Sunday, August 5, 2012

Kidney Drugs May Harden Arteries

Phosphate binders can lower serum phosphorus levels for patients with chronic kidney disease (CKD), but they may also increase vascular calcification, researchers found.
Patients taking one of three different phosphate binders had a significant drop in serum phosphorus from baseline compared with placebo (4.2 mg/dL to 3.9 mg/dL, P=0.03), according to Geoffrey Block, MD, of Denver Nephrology, and colleagues.
But patients receiving the binders also developed significantly more coronary artery and abdominal aorta calcification compared with those on placebo (P=0.05 and P=0.03, respectively), they reported online in the Journal of the American Society of Nephrology.
"The safety and efficacy of phosphate binders in patients with CKD and normal serum phosphorus remains uncertain," they wrote.
Three phosphate binders are currently approved to treat hyperphosphatemia in patients with end-stage renal disease (ESRD): calcium acetate (Phoslo), lanthanum carbonate (Fosrenol), and sevelamer carbonate (Renvela).
None is approved for patients with CKD who aren't on dialysis, but because higher serum phosphorus concentrations have been linked to greater mortality, some clinicians have proposed using them in that patient population as well.
Block and colleagues randomized 148 patients with an estimated glomerular filtration rate (eGFR) of 20 to 45 ml/min per 1.73 m2 to placebo or one of the three active agents.
They found that patients on phosphate binders had significantly greater reductions in serum phosphorus than those on placebo. From a baseline level of 4.2 mg/dL in both groups, levels fell to 3.9 mg/dL in the active group compared with 4.1 mg/dL for those on placebo (P=0.03).
When looking at the phosphate binders individually, however, only patients on lanthanum carbonate had significant reductions compared with placebo (P=0.04).
Binders also significantly lowered urinary phosphorus compared with placebo -- patients on the drugs saw a 22% drop in levels compared with no change for those on placebo (P=0.002).
Parathyroid hormone concentrations remained stable with active therapy and rose 21% among those on placebo (P=0.002), while vitamin D concentrations fell significantly with binder use (P=0.004).
Blood levels of C-terminal fibroblast growth factor 23 concentrations (FGF23), a marker associated with progression to ESRD and mortality, were elevated in all groups at baseline, but there were no significant changes in this parameter between any of the groups overall.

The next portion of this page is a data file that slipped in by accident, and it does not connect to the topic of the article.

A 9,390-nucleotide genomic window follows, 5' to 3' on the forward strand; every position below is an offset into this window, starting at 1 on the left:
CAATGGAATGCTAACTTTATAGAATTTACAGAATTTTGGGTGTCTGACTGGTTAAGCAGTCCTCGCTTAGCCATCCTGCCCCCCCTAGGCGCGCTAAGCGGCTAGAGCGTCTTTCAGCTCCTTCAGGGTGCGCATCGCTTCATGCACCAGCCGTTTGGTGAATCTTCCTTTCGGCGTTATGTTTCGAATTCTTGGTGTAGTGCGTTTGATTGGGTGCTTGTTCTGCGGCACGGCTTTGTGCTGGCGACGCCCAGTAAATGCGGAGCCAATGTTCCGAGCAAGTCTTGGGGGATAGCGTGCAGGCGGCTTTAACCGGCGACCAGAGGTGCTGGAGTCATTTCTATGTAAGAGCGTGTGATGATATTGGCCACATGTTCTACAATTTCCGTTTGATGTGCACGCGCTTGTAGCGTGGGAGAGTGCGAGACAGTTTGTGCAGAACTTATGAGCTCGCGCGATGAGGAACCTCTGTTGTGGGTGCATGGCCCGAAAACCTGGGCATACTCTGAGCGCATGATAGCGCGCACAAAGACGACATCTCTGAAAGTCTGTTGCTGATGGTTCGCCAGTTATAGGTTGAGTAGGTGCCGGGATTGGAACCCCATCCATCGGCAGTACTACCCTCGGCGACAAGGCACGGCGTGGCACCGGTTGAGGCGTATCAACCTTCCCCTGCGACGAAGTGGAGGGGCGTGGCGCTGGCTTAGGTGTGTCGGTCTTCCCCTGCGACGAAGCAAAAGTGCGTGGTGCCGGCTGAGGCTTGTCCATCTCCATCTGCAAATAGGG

Patients on sevelamer carbonate, however, saw significant declines in FGF23 (P=0.02 versus placebo), while those on calcium acetate had significant increases (P=0.03 versus placebo).
Data on vascular calcification changes was available for 96 patients. Among those whose calcium scores were above zero at baseline, binders significantly increased calcium volume scores of both the coronary artery (18.1% versus 0.6%, P=0.05) and abdominal aorta (15.4% versus 3.4%, P=0.03).
The researchers noted that the effects on vascular calcification were most pronounced for patients in the calcium acetate group.
The study's single-center nature limits its generalizability, the researchers wrote, and they cautioned that they didn't standardize the time of day at which they measured serum phosphorus or calcium levels. They also did not attempt to control dietary phosphorus or calcium intake and did not control for season or sun exposure.
Nonetheless, the authors concluded that although phosphate binders appear to lower phosphorus levels, the drugs also increase vascular calcification; thus making their use in CKD patients not on dialysis uncertain.
The researchers reported relationships with Amgen, Roche, Cytochroma, CMD, Genzyme, KAI, Ardelyx, Mitsubishi, Davita, Abbott, Fresenius, Shire, FMC, Medice, Keryx, Sanofi, Affymax, LabCorp, Oxthera Corp, Waters, Onconome, Luitpold, Biotrends, Astellas, and Reata.
Primary source: Journal of the American Society of Nephrology
Source reference:
Block GA, et al "Effects of phosphate binders in moderate CKD" J Am Soc Nephrol 2012; DOI: 10.1681/ASN.2012030223.
Kristina Fiore
Staff Writer
Kristina Fiore joined MedPage Today after earning a degree in science, health, and environmental reporting from NYU. She’s had bylines in newspapers and trade and consumer magazines including Newsday, ABC News, New Jersey Monthly, and Earth Magazine. At MedPage Today, she reports with a focus on diabetes, nutrition, and addiction medicine.

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